It has been a meteoric rise for a young man who came from humble beginnings. One of six children to a single mom who worked two jobs in Norfolk, Virginia, to make ends meet, Chancellor actually arrived at Tech as a three-star quarterback whose only other scholarship offer was from James Madison University. But he worked his way into some playing time at cornerback as true freshman and went on to play three different positions in his career, earning second-team All-ACC honors following his senior season.

The Seahawks drafted Chancellor in the fifth round in the 2010 NFL Draft. He played mostly on special teams as a rookie, moved into the starting lineup his second year and has been a starter ever since.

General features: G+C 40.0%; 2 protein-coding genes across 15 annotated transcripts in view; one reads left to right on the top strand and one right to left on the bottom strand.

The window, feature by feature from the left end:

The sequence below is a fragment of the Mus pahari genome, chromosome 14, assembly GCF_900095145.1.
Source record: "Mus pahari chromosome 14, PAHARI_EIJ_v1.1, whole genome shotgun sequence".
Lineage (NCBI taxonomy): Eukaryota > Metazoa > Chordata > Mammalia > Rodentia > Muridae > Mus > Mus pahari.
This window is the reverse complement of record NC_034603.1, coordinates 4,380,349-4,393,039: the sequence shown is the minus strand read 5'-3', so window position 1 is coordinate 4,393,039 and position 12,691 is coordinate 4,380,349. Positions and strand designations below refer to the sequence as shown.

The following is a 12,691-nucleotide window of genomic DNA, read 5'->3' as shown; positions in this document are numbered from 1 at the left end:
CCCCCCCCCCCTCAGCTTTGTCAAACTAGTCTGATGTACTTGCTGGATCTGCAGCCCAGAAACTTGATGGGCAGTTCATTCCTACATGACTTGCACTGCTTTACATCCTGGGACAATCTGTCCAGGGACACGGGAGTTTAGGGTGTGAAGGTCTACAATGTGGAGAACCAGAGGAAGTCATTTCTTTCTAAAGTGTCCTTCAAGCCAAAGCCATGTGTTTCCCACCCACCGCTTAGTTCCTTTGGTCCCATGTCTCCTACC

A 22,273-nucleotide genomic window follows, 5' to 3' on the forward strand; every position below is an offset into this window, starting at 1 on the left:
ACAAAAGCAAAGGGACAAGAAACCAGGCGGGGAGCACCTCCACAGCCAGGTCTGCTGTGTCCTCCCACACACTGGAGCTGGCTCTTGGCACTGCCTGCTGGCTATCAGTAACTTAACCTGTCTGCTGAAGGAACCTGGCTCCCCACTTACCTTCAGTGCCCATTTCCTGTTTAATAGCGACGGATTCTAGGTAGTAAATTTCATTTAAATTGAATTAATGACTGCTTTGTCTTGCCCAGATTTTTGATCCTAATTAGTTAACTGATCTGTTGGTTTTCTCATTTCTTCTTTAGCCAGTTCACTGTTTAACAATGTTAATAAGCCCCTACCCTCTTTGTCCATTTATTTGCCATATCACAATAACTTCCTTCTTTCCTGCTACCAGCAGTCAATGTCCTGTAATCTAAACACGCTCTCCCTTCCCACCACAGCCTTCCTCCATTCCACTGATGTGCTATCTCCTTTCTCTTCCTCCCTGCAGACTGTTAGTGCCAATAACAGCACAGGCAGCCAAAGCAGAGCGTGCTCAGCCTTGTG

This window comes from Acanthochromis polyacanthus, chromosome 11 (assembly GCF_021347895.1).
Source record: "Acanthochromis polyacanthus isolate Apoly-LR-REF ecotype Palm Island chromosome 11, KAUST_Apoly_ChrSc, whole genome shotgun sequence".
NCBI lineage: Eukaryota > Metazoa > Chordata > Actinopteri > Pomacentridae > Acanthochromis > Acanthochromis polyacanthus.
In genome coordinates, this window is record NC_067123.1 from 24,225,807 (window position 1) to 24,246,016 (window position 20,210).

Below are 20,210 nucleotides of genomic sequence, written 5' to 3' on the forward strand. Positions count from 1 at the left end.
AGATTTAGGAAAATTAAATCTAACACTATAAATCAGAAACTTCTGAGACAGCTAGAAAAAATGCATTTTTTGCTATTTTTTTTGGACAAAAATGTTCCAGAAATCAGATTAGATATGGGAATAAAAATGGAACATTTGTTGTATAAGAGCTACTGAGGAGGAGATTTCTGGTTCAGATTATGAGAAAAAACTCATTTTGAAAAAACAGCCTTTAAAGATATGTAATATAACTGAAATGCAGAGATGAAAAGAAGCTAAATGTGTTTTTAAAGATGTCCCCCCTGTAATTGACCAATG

“Tech played a big role as far as me moving around at different positions and getting me experience at corner and the experience at strong and free safety,” he said. ”I saw all the different angles, and I learned the footwork I needed to learn to be successful. I learned coverage skills, like deep middle, and everything I needed to learn as a DB, I learned at Virginia Tech. It helped me get into the league. It gave me an edge and another step. I built off of what Tech taught me and went from there.”

Like Chancellor, Sorensen arrived at Tech as a quarterback and ultimately ended up in the defensive backfield. Tech’s coaches moved him to free safety following his junior season, and he wound up starting as a senior. His final game was Tech’s loss to Florida State in the 2000 national championship game.